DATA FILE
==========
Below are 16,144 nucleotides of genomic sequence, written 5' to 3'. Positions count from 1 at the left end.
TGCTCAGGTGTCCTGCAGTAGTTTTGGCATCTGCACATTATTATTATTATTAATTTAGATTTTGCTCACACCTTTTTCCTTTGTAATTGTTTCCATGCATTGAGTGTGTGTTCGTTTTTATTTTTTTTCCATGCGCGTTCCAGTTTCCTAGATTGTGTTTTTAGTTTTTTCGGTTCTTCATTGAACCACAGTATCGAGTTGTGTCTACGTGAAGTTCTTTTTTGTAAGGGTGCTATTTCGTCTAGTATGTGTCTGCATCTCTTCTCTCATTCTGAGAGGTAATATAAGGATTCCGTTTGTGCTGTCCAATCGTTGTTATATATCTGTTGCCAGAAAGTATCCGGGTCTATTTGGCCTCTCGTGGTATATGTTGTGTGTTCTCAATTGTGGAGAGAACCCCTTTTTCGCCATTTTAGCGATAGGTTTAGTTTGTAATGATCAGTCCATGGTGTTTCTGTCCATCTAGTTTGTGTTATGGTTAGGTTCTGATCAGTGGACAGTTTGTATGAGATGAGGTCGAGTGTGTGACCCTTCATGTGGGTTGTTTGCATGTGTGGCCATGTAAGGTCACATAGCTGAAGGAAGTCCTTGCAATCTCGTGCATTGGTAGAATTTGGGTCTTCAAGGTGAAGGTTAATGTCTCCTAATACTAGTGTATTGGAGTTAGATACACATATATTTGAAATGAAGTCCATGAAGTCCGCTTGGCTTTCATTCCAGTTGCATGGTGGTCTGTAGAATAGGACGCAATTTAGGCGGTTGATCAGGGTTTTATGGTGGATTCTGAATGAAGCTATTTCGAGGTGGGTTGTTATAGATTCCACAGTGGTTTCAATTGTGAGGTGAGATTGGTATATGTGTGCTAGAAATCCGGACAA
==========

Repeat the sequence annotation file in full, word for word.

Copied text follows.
Below are 16,144 nucleotides of genomic sequence, written 5' to 3'. Positions count from 1 at the left end.
TGCTCAGGTGTCCTGCAGTAGTTTTGGCATCTGCACATTATTATTATTATTAATTTAGATTTTGCTCACACCTTTTTCCTTTGTAATTGTTTCCATGCATTGAGTGTGTGTTCGTTTTTATTTTTTTTCCATGCGCGTTCCAGTTTCCTAGATTGTGTTTTTAGTTTTTTCGGTTCTTCATTGAACCACAGTATCGAGTTGTGTCTACGTGAAGTTCTTTTTTGTAAGGGTGCTATTTCGTCTAGTATGTGTCTGCATCTCTTCTCTCATTCTGAGAGGTAATATAAGGATTCCGTTTGTGCTGTCCAATCGTTGTTATATATCTGTTGCCAGAAAGTATCCGGGTCTATTTGGCCTCTCGTGGTATATGTTGTGTGTTCTCAATTGTGGAGAGAACCCCTTTTTCGCCATTTTAGCGATAGGTTTAGTTTGTAATGATCAGTCCATGGTGTTTCTGTCCATCTAGTTTGTGTTATGGTTAGGTTCTGATCAGTGGACAGTTTGTATGAGATGAGGTCGAGTGTGTGACCCTTCATGTGGGTTGTTTGCATGTGTGGCCATGTAAGGTCACATAGCTGAAGGAAGTCCTTGCAATCTCGTGCATTGGTAGAATTTGGGTCTTCAAGGTGAAGGTTAATGTCTCCTAATACTAGTGTATTGGAGTTAGATACACATATATTTGAAATGAAGTCCATGAAGTCCGCTTGGCTTTCATTCCAGTTGCATGGTGGTCTGTAGAATAGGACGCAATTTAGGCGGTTGATCAGGGTTTTATGGTGGATTCTGAATGAAGCTATTTCGAGGTGGGTTGTTATAGATTCCACAGTGGTTTCAATTGTGAGGTGAGATTGGTATATGTGTGCTAGAAATCCGGACAA